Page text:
Wednesday, April 24, 2024

Young guns have talent to burn on rugby field

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Caleb Clarke, left, is a former secondary schools sprint champion and son of ex-All Black Eroni Clarke. Photo supplied RugbyPass

Caleb Clarke’s explosive 40m run set the tone for a thrilling inter-island rugby final at Wellington’s Cake Tin on Saturday that culminated in Will Jordan’s last gasp converted try which clinched South’s 38-35 win against the North.

Played before no fans because of Covid-19 restrictions, the game reflected New Zealand’s depth of talent with the South players’ jubilant celebrations reflecting how much the game meant to them.

On Sunday, 35 players were rewarded for their effort when this year’s All Blacks squad was named. That included seven new caps and seven recalled players.

The new caps included wing Caleb Clarke, No 8 Hoskins Sotutu, loosehead prop Alex Hodgman (Blues), wing Will Jordan, lock Quinton Strange, flanker Cullen Grace (Crusaders) and lock Tupou Vaa’i (Chiefs).

Lock Vaa’i is the youngest at 20, followed by Clarke and Grace (21), and Jordan and Sotutu (22).

Former Crusader Hodgman (27) has thrived for the rejuvenated Blues this season and Strange is a lively Tasman and Crusaders lock who has been injured for much of the season.

So too has exciting Timaru youngster Cullen Grace, named after Christian Cullen, who is an exceptional loose forward/lock who tackles hard and carries the ball well. Va’a is a product from Wesley College who did well in his debut year for the disappointing Chiefs.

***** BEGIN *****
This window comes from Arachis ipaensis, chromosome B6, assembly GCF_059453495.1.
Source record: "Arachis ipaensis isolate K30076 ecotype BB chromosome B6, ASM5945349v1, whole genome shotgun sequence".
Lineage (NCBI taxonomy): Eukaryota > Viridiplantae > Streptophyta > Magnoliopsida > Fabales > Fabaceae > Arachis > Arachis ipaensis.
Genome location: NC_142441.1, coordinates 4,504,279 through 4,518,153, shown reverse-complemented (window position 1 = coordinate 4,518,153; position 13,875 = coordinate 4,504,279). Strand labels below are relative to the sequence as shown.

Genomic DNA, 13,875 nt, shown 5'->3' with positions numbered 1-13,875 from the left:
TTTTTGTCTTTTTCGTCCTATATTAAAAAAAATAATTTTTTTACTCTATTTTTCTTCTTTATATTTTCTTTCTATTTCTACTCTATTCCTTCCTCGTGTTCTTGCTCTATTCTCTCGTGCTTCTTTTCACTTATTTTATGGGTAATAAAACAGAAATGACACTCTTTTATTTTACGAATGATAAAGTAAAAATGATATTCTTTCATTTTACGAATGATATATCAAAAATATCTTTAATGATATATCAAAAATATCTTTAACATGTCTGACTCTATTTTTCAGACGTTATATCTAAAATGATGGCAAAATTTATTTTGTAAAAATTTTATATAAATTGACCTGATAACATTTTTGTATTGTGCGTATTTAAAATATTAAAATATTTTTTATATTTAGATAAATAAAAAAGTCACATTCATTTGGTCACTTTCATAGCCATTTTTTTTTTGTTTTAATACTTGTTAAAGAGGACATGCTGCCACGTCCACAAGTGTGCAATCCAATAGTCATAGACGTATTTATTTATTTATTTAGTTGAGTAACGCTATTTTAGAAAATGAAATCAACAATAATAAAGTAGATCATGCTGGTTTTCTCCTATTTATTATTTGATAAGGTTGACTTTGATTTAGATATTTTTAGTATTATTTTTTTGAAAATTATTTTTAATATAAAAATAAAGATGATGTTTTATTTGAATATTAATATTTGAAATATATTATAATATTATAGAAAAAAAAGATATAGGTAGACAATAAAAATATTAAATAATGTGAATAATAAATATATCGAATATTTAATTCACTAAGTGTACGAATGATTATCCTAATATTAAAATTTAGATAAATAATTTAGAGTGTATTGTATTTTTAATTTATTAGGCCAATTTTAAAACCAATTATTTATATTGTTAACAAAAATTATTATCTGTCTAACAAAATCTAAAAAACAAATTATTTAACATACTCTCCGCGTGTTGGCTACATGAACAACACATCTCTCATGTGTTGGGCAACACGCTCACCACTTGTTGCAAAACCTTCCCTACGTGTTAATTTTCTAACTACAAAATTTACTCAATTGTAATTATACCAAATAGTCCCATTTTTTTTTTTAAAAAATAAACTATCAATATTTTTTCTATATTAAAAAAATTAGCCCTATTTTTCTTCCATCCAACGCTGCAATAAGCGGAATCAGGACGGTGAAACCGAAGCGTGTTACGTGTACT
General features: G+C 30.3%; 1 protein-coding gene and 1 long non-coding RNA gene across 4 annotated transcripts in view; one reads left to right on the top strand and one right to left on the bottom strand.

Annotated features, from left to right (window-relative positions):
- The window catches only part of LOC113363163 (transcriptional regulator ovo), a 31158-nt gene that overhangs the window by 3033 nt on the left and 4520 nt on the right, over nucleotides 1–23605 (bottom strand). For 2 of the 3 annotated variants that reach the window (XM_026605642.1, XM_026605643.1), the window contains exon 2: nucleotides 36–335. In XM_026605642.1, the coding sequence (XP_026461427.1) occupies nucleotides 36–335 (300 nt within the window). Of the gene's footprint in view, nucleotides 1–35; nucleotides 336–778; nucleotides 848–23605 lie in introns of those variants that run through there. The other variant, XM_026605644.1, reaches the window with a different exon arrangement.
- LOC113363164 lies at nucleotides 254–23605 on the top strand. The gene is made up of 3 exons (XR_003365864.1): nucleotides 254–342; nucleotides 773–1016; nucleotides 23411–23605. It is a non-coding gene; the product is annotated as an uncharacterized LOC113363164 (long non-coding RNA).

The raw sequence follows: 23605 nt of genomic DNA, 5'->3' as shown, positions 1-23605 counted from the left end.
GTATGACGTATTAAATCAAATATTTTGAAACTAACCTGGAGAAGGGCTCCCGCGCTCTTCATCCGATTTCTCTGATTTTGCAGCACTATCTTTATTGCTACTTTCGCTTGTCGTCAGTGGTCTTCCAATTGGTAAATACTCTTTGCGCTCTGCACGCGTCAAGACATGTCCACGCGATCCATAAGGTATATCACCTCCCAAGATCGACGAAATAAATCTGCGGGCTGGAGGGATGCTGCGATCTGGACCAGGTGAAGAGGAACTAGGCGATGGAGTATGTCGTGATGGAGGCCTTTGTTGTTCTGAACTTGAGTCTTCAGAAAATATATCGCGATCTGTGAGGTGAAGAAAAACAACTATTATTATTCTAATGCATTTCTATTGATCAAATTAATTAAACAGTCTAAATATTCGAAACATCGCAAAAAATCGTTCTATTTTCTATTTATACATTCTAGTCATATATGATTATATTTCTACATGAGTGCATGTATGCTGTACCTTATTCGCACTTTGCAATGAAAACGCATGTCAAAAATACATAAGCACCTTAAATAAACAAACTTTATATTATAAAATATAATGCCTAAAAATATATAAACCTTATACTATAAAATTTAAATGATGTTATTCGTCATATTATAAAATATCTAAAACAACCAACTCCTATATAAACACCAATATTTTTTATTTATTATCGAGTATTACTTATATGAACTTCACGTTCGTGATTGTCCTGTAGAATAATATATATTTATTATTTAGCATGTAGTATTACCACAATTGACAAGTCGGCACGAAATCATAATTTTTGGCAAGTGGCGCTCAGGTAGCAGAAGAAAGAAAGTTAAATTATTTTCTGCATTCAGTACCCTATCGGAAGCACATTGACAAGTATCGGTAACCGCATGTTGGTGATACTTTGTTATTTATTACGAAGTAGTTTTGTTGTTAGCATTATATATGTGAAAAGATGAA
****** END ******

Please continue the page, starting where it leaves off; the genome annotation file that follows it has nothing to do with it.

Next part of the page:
Clarke is a former secondary schools sprint champion and son of former All Black Eroni Clarke. Just as he had for the Blues, he and converted centre Rieko Ioane added genuine thrust for the North with Ioane scoring two grand tries, the first from a Beauden Barrett grubber.

Clarke led Mt Albert Grammar to a national First XV title in 2016 and was a member of the 2017 World champion Under 20 team along with Jordan and recalled hooker Asafo Aumua.

He also played for the 2018 Auckland Mitre 10 winners and this year’s champion All Blacks Sevens.

With Anton Lienert-Brown and Jack Goodhue capable of playing both midfield berths, they are best suited to second-five. Hence Ioane’s superior pace and thrust and much-improved passing could cement him the centre spot.

While George Bridge remains a complete wing who ticks all the boxes, Clarke’s extra speed and size puts Bridge’s starting position at risk.

The same applies to Jordan who is a gifted wing and even better fullback. He scored the most Super Rugby Aotearoa tries, beat the most defenders and made the most metres.

Although there is no 118kg backline giant of Jonah Lomu’s freakish proportions, Rieko Ioane (105), Clarke (103), Lienert-Brown (101), Goodhue and Jordie Barrett (102) are all over 100kg.

The team includes 11 Crusaders, nine Blues, six Hurricanes, six Chiefs and three Highlanders.

Hookers: Dane Coles, Codie Taylor, Asafo Aumua.
Props: Alex Hodgman, Nepo Laulala, Tyrell Lomax, Joe Moody, Karl Tu’inukuafe,  Ofa Tungafasi.
Locks: Patrick Tuipulotu, Sam Whitelock, Quinton Strange, Tupou Vaa’i.
Loose forwards: Sam Cane (captain), Shannon Frizell, Ardie Savea, Hoskins Sotutu, Akira Ioane, Dalton Papalii, Cullen Grace.
Halfbacks: Aaron Smith, TJ Perenara, Brad Weber,
First-fives: Richie Mo’unga, Beauden Barrett.
Midfield: Anton Lienert-Brown, Jack Goodhue, Rieko Ioane, Braydon Ennor.
Outside backs: George Bridge, Sevu Reece, Caleb Clarke, Will Jordan, Damian McKenzie, Jordie Barrett.

  • Ivan Agnew is an award-winning sportswriter and author

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